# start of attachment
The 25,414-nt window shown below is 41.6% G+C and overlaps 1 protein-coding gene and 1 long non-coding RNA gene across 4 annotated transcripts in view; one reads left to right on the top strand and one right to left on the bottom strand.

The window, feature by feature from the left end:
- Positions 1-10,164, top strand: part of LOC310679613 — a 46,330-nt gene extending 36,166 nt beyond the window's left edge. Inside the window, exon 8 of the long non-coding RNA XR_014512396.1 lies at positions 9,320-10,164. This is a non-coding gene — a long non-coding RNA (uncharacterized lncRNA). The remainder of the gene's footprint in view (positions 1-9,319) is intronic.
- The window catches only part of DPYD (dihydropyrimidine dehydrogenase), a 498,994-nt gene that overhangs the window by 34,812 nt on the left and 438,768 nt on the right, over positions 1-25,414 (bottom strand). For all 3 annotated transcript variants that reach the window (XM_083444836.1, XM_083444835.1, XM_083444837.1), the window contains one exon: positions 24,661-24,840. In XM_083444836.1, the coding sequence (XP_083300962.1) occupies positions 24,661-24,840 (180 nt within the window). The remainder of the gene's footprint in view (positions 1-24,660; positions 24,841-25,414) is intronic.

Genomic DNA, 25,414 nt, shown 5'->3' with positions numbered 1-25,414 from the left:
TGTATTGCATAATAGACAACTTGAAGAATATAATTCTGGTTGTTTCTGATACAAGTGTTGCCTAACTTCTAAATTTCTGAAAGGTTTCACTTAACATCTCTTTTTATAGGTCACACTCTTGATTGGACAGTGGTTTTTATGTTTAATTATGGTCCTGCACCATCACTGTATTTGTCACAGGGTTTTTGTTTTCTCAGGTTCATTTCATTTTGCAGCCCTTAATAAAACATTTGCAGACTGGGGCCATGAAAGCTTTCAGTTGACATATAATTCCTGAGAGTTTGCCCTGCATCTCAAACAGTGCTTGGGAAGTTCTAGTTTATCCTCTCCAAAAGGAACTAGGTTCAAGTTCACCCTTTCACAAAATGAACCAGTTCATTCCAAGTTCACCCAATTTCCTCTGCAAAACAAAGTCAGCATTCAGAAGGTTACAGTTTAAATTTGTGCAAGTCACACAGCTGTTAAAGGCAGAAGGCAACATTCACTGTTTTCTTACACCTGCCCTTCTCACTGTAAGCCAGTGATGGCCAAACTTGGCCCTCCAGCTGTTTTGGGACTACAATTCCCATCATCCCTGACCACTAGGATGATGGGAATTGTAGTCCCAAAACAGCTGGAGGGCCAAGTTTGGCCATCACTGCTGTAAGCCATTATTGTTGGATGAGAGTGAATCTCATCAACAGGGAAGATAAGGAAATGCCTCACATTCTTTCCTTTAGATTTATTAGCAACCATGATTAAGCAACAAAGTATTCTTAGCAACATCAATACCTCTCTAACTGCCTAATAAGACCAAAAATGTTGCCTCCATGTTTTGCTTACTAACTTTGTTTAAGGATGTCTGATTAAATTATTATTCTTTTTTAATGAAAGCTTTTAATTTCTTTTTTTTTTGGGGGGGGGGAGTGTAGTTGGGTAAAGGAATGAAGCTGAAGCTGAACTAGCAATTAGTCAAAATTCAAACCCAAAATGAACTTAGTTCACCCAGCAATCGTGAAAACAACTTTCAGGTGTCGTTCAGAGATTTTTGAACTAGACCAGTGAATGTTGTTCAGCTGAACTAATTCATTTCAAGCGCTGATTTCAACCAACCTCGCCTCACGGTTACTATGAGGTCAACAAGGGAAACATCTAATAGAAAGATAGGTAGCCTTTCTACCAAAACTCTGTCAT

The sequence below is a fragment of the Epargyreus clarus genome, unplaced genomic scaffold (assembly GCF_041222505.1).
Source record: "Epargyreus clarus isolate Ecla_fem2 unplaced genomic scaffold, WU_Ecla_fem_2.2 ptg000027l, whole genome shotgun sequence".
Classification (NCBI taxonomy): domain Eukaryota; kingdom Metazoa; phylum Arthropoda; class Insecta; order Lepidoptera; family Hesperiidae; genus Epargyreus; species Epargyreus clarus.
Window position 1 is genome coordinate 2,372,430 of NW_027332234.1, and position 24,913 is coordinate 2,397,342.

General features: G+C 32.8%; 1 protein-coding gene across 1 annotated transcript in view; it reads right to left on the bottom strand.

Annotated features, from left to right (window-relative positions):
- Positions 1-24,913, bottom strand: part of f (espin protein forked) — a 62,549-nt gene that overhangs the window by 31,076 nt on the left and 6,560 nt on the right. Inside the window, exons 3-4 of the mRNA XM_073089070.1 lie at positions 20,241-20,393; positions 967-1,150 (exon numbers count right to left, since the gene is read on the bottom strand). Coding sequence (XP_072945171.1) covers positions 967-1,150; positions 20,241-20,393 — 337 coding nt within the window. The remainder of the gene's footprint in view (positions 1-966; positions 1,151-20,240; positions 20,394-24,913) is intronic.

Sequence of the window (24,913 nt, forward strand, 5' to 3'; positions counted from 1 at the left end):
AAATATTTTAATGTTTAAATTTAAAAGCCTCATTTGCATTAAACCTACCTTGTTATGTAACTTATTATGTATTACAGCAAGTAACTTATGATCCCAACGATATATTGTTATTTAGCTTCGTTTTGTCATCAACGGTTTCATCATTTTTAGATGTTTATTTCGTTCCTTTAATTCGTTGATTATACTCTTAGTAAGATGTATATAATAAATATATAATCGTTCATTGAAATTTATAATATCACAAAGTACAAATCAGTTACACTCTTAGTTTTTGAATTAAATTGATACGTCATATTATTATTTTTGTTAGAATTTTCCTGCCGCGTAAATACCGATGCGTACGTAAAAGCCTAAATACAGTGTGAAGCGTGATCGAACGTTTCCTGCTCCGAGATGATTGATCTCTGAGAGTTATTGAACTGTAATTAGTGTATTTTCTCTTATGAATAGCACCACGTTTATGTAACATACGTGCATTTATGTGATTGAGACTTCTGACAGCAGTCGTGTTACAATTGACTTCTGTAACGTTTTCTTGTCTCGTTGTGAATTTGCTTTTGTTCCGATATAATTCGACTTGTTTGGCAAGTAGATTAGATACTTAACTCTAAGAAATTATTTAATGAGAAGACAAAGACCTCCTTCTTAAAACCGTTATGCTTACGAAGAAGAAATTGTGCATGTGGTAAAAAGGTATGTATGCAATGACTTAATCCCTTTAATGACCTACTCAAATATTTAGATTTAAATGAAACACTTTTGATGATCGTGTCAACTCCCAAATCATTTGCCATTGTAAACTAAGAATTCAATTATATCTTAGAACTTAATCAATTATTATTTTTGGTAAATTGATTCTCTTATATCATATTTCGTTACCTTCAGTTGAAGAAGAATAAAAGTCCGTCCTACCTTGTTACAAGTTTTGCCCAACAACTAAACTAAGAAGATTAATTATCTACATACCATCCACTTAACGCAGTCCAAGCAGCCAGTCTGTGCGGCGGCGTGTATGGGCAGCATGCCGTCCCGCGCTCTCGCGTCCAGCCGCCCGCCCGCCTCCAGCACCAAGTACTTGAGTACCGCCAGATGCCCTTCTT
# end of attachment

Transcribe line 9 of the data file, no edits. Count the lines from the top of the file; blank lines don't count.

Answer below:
Classification (NCBI taxonomy): domain Eukaryota; kingdom Metazoa; phylum Arthropoda; class Insecta; order Lepidoptera; family Hesperiidae; genus Epargyreus; species Epargyreus clarus.